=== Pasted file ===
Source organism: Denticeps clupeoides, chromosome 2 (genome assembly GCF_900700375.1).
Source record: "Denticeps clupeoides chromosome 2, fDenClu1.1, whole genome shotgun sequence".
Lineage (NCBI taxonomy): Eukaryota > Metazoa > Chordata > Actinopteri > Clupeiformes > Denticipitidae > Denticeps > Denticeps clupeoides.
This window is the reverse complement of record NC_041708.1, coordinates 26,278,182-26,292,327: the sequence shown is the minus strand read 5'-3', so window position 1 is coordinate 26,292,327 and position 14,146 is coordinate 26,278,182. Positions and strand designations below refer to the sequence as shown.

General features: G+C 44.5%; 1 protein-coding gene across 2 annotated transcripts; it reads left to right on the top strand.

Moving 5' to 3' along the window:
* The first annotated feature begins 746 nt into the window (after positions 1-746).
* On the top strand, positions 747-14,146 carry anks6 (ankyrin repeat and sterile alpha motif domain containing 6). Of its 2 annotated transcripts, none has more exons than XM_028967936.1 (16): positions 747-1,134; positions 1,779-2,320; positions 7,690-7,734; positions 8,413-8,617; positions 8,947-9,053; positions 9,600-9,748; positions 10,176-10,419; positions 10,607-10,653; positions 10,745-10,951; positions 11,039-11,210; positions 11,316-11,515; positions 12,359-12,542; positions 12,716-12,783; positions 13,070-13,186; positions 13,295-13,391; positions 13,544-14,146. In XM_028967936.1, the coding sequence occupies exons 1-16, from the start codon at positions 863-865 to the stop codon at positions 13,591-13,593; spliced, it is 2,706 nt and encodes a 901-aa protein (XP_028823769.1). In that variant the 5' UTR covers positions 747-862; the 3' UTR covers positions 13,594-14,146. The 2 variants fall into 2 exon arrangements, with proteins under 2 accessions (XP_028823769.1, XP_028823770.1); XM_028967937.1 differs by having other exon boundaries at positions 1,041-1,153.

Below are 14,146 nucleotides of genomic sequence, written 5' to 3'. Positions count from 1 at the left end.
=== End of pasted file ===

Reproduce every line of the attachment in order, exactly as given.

Source organism: Denticeps clupeoides, chromosome 2 (genome assembly GCF_900700375.1).
Source record: "Denticeps clupeoides chromosome 2, fDenClu1.1, whole genome shotgun sequence".
Lineage (NCBI taxonomy): Eukaryota > Metazoa > Chordata > Actinopteri > Clupeiformes > Denticipitidae > Denticeps > Denticeps clupeoides.
This window is the reverse complement of record NC_041708.1, coordinates 26,278,182-26,292,327: the sequence shown is the minus strand read 5'-3', so window position 1 is coordinate 26,292,327 and position 14,146 is coordinate 26,278,182. Positions and strand designations below refer to the sequence as shown.

General features: G+C 44.5%; 1 protein-coding gene across 2 annotated transcripts; it reads left to right on the top strand.

Moving 5' to 3' along the window:
* The first annotated feature begins 746 nt into the window (after positions 1-746).
* On the top strand, positions 747-14,146 carry anks6 (ankyrin repeat and sterile alpha motif domain containing 6). Of its 2 annotated transcripts, none has more exons than XM_028967936.1 (16): positions 747-1,134; positions 1,779-2,320; positions 7,690-7,734; positions 8,413-8,617; positions 8,947-9,053; positions 9,600-9,748; positions 10,176-10,419; positions 10,607-10,653; positions 10,745-10,951; positions 11,039-11,210; positions 11,316-11,515; positions 12,359-12,542; positions 12,716-12,783; positions 13,070-13,186; positions 13,295-13,391; positions 13,544-14,146. In XM_028967936.1, the coding sequence occupies exons 1-16, from the start codon at positions 863-865 to the stop codon at positions 13,591-13,593; spliced, it is 2,706 nt and encodes a 901-aa protein (XP_028823769.1). In that variant the 5' UTR covers positions 747-862; the 3' UTR covers positions 13,594-14,146. The 2 variants fall into 2 exon arrangements, with proteins under 2 accessions (XP_028823769.1, XP_028823770.1); XM_028967937.1 differs by having other exon boundaries at positions 1,041-1,153.

Below are 14,146 nucleotides of genomic sequence, written 5' to 3'. Positions count from 1 at the left end.